Which brings us up to today. And Prime Minister Johnson.

And here is where another piece of legislation comes into play. The European Union (Withdrawal) Act 2018. I know this is boring but it is important. Section 20(1) of that Act defines "Exit Day" as 31st October 2019. That date can be amended by virtue of s.20(4) of the same legislation (as it has been twice already) but it can only be amended by a "Minister of the Crown". And, even if an election is called, then "Minister(s) of the Crown" would remain in post unless until removed at the request of the current Prime Minister, who remains in turn in office until he resigns or (less likely) is removed from office by HMQ at the behest of an alternative candidate who can, as he cannot, command a Commons majority. I appreciate this all seems arcane but it is, believe me, really important.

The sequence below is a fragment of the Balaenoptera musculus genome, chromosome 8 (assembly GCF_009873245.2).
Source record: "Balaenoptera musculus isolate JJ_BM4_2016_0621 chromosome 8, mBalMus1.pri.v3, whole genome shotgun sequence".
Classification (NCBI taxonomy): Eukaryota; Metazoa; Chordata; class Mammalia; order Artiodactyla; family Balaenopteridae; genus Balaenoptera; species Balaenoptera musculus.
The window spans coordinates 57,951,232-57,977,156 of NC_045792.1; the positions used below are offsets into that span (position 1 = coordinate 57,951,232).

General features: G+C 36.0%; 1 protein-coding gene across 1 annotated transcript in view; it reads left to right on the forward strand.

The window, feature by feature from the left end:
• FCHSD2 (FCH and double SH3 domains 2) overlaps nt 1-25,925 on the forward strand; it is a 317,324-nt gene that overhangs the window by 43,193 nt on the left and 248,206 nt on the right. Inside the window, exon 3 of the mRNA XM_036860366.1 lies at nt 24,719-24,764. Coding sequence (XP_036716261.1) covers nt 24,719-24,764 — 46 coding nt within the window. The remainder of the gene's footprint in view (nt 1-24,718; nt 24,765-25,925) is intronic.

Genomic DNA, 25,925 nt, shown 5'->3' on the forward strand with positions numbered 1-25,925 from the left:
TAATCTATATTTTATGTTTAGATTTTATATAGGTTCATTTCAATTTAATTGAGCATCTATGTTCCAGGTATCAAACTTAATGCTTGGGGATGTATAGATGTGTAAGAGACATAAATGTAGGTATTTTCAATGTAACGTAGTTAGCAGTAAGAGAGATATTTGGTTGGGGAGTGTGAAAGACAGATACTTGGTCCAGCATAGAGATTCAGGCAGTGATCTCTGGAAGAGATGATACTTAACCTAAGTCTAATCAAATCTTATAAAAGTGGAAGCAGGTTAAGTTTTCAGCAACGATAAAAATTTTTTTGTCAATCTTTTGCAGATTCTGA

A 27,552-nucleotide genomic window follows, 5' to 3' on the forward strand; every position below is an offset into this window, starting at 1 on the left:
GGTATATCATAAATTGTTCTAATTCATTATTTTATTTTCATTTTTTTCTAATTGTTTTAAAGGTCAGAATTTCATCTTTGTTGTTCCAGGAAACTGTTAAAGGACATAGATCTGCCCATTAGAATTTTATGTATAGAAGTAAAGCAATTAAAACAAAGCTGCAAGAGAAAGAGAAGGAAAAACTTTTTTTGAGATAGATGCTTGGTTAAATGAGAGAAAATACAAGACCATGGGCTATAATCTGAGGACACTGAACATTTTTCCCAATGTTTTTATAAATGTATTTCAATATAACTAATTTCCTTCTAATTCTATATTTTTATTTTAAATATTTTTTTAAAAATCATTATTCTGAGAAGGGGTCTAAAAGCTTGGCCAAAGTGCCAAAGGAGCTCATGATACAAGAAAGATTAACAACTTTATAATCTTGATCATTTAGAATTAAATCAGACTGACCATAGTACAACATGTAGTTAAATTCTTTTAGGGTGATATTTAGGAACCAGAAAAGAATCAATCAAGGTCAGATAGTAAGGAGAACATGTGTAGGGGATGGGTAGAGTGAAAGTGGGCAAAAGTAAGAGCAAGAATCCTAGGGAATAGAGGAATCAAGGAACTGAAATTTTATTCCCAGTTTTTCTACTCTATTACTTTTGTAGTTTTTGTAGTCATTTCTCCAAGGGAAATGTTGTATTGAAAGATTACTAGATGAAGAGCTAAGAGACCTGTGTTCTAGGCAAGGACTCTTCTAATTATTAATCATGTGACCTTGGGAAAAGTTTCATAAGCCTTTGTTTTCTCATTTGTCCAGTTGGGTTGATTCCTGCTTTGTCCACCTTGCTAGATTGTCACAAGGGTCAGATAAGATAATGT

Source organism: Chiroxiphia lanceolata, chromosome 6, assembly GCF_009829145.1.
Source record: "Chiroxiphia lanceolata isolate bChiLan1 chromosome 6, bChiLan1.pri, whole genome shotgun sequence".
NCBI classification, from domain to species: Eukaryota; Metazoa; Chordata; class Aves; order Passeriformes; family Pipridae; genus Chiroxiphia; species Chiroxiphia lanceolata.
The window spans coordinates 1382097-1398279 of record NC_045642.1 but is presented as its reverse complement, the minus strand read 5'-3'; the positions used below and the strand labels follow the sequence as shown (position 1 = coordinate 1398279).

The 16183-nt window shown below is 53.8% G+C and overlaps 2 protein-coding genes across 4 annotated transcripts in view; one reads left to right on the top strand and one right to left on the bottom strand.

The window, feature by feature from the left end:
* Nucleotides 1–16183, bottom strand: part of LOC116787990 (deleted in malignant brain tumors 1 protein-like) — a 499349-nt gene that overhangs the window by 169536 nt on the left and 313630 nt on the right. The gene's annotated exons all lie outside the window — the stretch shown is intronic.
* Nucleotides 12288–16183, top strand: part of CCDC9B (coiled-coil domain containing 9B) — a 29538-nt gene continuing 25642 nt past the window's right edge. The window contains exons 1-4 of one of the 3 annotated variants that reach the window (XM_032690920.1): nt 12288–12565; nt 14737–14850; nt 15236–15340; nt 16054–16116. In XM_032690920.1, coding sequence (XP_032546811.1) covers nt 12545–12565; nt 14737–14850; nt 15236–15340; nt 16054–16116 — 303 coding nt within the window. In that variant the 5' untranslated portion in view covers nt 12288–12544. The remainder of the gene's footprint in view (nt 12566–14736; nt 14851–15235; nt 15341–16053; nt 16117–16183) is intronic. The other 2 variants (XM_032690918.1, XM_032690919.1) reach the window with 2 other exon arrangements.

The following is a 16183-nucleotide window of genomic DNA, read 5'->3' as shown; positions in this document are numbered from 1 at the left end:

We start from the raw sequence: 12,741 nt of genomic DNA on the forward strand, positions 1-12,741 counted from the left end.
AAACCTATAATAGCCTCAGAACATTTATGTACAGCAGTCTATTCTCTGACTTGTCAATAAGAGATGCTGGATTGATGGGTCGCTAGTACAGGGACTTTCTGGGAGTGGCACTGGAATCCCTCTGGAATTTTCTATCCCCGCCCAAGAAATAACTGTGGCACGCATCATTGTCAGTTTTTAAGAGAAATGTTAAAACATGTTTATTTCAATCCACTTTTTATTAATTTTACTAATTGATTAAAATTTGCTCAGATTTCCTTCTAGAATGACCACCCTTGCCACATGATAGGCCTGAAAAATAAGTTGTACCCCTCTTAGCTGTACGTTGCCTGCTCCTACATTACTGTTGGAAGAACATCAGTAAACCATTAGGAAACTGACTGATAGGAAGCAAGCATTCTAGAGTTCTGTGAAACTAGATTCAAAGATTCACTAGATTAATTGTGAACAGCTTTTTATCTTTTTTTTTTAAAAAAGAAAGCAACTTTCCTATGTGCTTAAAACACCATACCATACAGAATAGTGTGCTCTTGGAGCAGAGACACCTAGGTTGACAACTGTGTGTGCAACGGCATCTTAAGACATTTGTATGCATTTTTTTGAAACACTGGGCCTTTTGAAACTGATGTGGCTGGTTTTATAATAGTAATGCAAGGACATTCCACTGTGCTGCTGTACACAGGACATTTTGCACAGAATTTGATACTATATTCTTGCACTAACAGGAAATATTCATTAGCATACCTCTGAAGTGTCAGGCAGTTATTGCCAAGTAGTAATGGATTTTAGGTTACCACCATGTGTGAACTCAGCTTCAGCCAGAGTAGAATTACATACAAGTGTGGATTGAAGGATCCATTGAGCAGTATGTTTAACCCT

For, assuming we are talking about the here and now,  Boris Johnson is now Prime Minister until he is somehow replaced. An election occurring (I'll come back to this), he is still Prime Minister. Even an election resulting in no clear victor, he remains Prime Minister unless he resigns (cf. G. Brown for a few days post the 2010 election). And during all this time, the Ministers of the Crown remain Ministers of the Crown at his recommendation and none of them is ever going to invoke s.20(4) above. So, in summary, if Boris is still Prime Minister on 31st October we are leaving, with or without a deal. Even if he had a damascene conversion to remain, without changing the law, we are leaving with or without a deal.

Now, one of my other twitter pals is Kevin Hague @kevverage. He and I are much politically closer than Henry and I.  But he does draw some good natured criticism from our side of the constitutional divide for his blind faith in the value of graphs and diagrams. I'm more of a words man but the occasional diagram has its place. So here it is